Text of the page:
Even love of things of the world is not found in those who are in Christ Jesus - as written if someone loves the world, or the things of the world,  the love of God is not in them,  and they cannot be a friend of God if they are a friend of the world.   (see specifics throughout the NT) .

Repentance of sin is a result of the conviction of the Holy Spirit.  All men by nature loves sin.   But when a sinner is convicted and guilty of his sin, feel sorry being under condemnation realized that he is a hell-bound sinner and worthy of eternal death, and trust Christ as Savior, then he is saved.  At that point when he trusted Christ, he didn't want to live in sin anymore and he hated sin, and loved Jesus for the love and grace He bestowed.  But after he is saved, Satan just don't give up and keeps tempting again, to arouse love for sin.  It does not mean that when you become a Christian, the desire for sin stops.  However because of the love of God, and for God, there is the struggle.  ( Romans 7:15).  For a Christian to overcome sin, his love for God must continue to grow through mediation, fellowship, witnessing, church...  

Link to post
Share on other sites
  • Members
9 hours ago, Jordan Kurecki said:

When I got saved I still loved sin. I felt bad about it and knew it was wrong, but honestly I still enjoyed it and desired it. God has gradually helped me grow and my desires have changed. If a person is in Christ they are a new creature. How can a person have new desires in order to become a new creature to receive new desires???

As I have explained above, it does not mean that when you become a Christian, there is no more desire for sin.  Yes there is still, that is why the Christian life is always a battle between the old self and the new nature.  But when you received Christ for salvation, you did not received Christ and trusted in Him when your heart and mind is full of love and desire for sin.  The Holy Spirit brought conviction making you realize what is sin, so that you felt guilty, unworthy, and you came to a point of being sorry for your sin, so that from loving sin there is a change of mind and heart to hating sin and trusting in Jesus for salvation.  You did not seek deliverance and trusted the Savior in order to change desire.  Rather, it was through the conviction of the Spirit and the word that you felt the need for salvation from sin and hell, so that brought repentance and faith in Jesus.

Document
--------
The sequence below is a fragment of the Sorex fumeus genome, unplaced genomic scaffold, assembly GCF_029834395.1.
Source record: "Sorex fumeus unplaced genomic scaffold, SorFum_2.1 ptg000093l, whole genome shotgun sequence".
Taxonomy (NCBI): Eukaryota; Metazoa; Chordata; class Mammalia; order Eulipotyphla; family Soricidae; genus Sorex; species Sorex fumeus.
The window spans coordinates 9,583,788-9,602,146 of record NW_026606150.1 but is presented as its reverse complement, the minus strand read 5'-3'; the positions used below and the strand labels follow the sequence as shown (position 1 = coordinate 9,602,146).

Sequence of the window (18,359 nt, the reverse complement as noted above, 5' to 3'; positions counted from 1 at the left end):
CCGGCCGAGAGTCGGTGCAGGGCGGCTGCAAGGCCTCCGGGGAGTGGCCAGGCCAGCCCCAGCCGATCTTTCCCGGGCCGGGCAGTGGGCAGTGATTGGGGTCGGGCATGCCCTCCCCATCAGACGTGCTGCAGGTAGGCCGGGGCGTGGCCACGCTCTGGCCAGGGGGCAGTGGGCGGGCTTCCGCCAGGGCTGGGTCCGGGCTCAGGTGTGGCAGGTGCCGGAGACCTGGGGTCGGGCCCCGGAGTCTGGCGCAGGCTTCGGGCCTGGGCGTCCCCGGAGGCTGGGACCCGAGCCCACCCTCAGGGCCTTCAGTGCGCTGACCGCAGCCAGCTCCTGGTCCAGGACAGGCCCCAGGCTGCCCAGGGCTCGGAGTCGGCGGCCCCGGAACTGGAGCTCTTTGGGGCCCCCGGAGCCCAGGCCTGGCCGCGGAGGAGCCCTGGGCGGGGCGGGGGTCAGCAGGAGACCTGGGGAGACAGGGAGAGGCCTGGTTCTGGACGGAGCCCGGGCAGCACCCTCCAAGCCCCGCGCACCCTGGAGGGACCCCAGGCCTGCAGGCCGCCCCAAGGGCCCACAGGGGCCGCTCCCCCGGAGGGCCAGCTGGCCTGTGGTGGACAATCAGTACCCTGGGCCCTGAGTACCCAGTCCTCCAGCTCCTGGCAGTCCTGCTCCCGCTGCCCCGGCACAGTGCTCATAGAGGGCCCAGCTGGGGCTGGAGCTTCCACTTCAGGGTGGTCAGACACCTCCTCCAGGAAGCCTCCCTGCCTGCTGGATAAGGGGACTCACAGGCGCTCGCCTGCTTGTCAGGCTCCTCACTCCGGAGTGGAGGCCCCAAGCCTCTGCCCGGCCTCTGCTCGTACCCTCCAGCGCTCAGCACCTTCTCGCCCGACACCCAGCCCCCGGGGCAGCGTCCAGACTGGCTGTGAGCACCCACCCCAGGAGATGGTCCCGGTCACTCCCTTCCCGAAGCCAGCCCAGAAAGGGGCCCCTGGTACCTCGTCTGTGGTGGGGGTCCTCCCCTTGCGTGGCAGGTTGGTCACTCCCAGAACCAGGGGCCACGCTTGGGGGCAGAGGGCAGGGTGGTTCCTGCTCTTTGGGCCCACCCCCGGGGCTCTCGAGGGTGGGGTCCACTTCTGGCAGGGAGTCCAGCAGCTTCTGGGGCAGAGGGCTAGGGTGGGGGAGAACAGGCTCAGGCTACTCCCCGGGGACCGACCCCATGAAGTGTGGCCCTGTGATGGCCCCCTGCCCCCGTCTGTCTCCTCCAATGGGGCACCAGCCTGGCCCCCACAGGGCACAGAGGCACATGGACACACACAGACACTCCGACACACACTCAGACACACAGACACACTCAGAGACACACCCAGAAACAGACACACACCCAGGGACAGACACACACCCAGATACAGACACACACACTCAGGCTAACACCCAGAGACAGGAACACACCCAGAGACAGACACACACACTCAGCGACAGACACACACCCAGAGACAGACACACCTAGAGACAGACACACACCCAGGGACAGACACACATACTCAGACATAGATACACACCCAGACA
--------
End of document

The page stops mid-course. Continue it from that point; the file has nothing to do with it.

Link to post
Share on other sites
  • Members
9 hours ago, Pastor Scott Markle said:

With all humble honesty, there are STILL some sins at some times that I love, even after being a child of God for 34 years.  The reason -- because I still retain the inner motivations of my selfish, sinful "flesh."  In fact, there is NO good thing, no, not even the smallest speck, in my selfish, sinful "flesh;" and thus my selfish, sinful "flesh" ALWAYS loves sin and hates godliness.

While in this life there is always the struggle between loving sin and loving God.  In 1 John 4: 7-8,  our Christian growth is evidence by love for God and others.  Our love for God is a result of knowing God.  We love him, because he first loved us.
(1 John 4:19),  We grow in our Christian life as we grow in knowledge and obedience to Christ.  But the question, when was the first time you started to love God and hate sin?  All your life you'd been loving sin and hating God.  But when did you change your mind and heart?  Was it when you hear the gospel? We love him because He first loved us.  You won't trust the Savior if you have great love for sin and hated the Savior.  But the Bible says, faith worketh by love.  How could you have faith if you were not affected by the love of Jesus?  

For in Jesus Christ neither circumcision availeth any thing, nor uncircumcision; but faith which worketh by love.(Galatians 5:6)

8 hours ago, Jim_Alaska said:

An extremely humbling post, it convicted me mightily because it speaks directly to not only me myself, but I am convinced to most Christians if they are honest with themselves.

Thank you Bro. Scott for your brutally candid honesty this morning.

If there is no repentance of sin, and if the sinner loves sin greatly and hated salvation, how would he trust Christ.  There is a work of God's grace that brought the sinner to shame and guilt of his sin, so he repented of it and trusted in the Savior.  

Link to post
Share on other sites
  • Members
On 7/4/2020 at 1:50 PM, SureWord said:

There should be some kind of repentance and a desire to follow God but you have to be careful with judging new believers. Many grow at different rates and turning from sin is really a battle for many and doesn't always happen over night. But there should be some kind of love for God's righteousness and conviction of sin.